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I dug out my two oldest CD-Rs, someone burned them for me in 1997. Copied data off both without any problem. They're Memorex and have been stored in jewel cases for 7 years. The oldest CD-Rs that I burned myself are some no-name blanks (used for data backup) stored in paper sleeves since 1998, those still read fine as well.

I'm not going to worry too much about CD-R durability until I start having problems myself. The horror stories could all be from people who store discs in direct sunlight or a hot car for all I know.
 
Apr 24, 2004 at 3:21 PM Post #11 of 25

aerius

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I had a few Maxell's degrade after about 3-4 years, they'd sometimes skip or not read on my CD player but my CDROM could still read them fine. I ended up reburning everything on Fujifilm discs just to be sure, I have 6-7 year old Fujifilm CDs and all of them are still fine. Old TDKs seem pretty good too, haven't had issues with those either but the new TDK CDRs don't look the same and given how well Fujifilms work I'm not about to switch or take a chance.
 
Apr 24, 2004 at 6:45 PM Post #12 of 25

NeilPeart

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It usually comes down to the manufacturer of the disc, not the brand. Here is my ranking for the best mfrs:

1. Taiyo Yuden
2. Mitsui
3. Mitsubishi
4. Verbatim
5. Yamaha (usually these are Verbatim or Mitsui)
6. Plextor (usually these are Mitsui or Taiyo Yuden)
7. Fuji (these were once exclusively Taiyo Yuden but now some Taiwanese crap is creeping in
frown.gif
)
 
Apr 24, 2004 at 6:47 PM Post #13 of 25

pedxing

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Quote:

Originally Posted by Ctn
I still have some Kodak/Mitsui cds from way back that are still good as new today.

Ricoh's are the cheapest I will use today.

Imation = crap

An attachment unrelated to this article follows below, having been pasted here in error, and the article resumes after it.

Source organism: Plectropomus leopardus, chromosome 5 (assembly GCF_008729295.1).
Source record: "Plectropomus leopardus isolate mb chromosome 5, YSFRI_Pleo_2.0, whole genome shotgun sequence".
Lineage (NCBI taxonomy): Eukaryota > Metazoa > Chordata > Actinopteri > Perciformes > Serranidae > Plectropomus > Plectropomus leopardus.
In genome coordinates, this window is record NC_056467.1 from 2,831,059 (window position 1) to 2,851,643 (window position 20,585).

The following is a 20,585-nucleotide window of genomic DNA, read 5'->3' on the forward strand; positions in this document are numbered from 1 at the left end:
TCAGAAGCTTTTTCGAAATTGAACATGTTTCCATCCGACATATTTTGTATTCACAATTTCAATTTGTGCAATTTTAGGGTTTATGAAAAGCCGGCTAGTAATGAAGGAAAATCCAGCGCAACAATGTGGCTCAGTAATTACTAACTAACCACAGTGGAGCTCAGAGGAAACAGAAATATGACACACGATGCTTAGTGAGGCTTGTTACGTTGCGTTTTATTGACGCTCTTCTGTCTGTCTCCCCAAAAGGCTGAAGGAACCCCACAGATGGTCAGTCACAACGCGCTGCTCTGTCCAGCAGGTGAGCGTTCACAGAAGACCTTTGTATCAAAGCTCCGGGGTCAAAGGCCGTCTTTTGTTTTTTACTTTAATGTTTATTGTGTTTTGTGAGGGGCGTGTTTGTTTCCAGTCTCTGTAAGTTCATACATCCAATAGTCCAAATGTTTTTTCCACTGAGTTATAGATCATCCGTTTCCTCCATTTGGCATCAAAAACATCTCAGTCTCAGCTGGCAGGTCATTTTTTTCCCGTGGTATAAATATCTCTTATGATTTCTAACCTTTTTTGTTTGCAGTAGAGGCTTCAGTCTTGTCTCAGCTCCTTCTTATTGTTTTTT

Ritek = crap
old Verbatim datalife plus = crap (the top comes over over time)
CMC = crap



Some people have stopped using Ritek for the past few years. Apparently they changed there process, but I couldn't find a good consensus to confirm if they are absolute crap or not.

The rumor about imation is that they purchase the leftovers from CMC after TDK and memorex are done.

I never really trusted Memorex. I use to like TDK, but my recent experiences with them have been rather poor. I have been burning coasters with TDK CD's, but maybe I have a bad batch.

If you are paranoid about reliability, try to buy from a wholesaler who purchases the CD-R media directly from the manufacturer instead of purchasing the "hidden surprise in the bag" packages from the retail stores.
 
Apr 25, 2004 at 2:49 AM Post #15 of 25

tortie

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Here's a good link explaining about CD-Rs. I also has links to other good CD-R sites & surveys.

http://www.dansdata.com/cdrs.htm

edit: here's an excerpt for the column

"Figuring out whether a given brand of disc is good or not is tricky. But it helps to know who actually makes it. It's often not the company whose name's on the label - even in the case of premium discs.

There's a lot of "badge engineering" in the CD-R market - companies making products for other companies to sell under their names. For instance, the most prolific maker of cheap and cheerful CDs, Ritek, is responsible for discs sold under the Arita, BASF, Dysan, FujiFilm, Hi-Space, Intenso, JTEC, Memorex, MegaData, MMore, Onkyo, Philips, Pony, Ricoh, Rimax, Samsung, Targa, TDK, Traxdata and Waitec & War names, if the CD Media World article here is to be believed."